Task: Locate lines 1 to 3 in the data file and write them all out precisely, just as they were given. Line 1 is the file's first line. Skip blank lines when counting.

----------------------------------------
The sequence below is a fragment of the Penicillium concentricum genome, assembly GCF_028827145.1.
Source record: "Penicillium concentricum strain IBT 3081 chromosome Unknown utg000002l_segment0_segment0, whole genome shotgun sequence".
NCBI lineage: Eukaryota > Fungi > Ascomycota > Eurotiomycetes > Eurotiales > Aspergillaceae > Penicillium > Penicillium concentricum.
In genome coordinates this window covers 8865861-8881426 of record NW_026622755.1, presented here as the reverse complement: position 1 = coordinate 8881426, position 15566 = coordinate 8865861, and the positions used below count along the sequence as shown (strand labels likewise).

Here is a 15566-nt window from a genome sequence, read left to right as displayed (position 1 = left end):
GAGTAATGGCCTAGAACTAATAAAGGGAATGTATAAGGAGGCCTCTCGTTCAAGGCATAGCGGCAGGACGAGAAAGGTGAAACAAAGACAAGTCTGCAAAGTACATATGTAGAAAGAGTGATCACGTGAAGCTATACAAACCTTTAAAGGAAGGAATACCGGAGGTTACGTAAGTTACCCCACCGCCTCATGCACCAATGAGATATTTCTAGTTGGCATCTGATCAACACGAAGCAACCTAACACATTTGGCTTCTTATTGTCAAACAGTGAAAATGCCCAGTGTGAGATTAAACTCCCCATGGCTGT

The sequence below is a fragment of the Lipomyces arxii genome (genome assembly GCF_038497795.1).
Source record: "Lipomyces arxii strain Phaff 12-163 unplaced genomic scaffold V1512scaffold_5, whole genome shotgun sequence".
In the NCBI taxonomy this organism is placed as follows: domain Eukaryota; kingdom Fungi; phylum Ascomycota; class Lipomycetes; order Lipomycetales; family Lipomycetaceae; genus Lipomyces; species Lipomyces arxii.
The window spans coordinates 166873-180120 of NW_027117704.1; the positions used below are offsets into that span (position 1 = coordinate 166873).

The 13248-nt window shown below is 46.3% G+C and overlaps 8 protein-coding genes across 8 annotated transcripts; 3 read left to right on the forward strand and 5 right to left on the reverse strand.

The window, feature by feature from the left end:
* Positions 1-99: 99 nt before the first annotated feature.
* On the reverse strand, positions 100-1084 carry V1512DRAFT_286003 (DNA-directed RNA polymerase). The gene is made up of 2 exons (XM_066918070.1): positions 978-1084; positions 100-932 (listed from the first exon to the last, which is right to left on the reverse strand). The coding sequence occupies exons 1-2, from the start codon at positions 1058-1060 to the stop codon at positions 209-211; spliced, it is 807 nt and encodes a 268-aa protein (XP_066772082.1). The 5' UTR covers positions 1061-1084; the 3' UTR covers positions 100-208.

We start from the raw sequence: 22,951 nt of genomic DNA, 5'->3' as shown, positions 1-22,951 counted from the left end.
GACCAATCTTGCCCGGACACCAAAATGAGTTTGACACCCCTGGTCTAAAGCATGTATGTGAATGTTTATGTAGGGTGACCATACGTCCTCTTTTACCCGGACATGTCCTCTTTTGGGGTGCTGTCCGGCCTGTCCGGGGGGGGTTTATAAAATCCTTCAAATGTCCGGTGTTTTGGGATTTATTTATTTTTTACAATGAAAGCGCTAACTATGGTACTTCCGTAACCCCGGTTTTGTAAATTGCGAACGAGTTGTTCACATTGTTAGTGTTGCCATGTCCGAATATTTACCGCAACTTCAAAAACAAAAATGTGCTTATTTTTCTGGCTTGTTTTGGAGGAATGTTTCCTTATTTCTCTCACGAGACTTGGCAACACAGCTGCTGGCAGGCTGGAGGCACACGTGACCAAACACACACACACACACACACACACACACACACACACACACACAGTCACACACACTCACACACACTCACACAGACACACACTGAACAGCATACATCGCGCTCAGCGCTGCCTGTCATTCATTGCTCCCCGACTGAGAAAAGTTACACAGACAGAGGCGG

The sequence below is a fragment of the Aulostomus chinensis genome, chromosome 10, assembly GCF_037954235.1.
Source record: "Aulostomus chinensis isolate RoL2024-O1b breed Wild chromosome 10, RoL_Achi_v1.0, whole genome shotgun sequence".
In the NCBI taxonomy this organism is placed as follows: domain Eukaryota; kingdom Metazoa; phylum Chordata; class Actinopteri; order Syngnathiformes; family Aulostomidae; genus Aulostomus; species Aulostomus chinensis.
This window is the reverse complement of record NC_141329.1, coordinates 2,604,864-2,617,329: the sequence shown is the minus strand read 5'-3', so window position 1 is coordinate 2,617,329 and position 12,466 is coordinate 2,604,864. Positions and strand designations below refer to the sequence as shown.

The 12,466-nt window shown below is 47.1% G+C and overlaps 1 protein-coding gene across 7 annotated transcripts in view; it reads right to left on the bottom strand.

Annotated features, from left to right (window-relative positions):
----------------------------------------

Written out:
The sequence below is a fragment of the Penicillium concentricum genome, assembly GCF_028827145.1.
Source record: "Penicillium concentricum strain IBT 3081 chromosome Unknown utg000002l_segment0_segment0, whole genome shotgun sequence".
NCBI lineage: Eukaryota > Fungi > Ascomycota > Eurotiomycetes > Eurotiales > Aspergillaceae > Penicillium > Penicillium concentricum.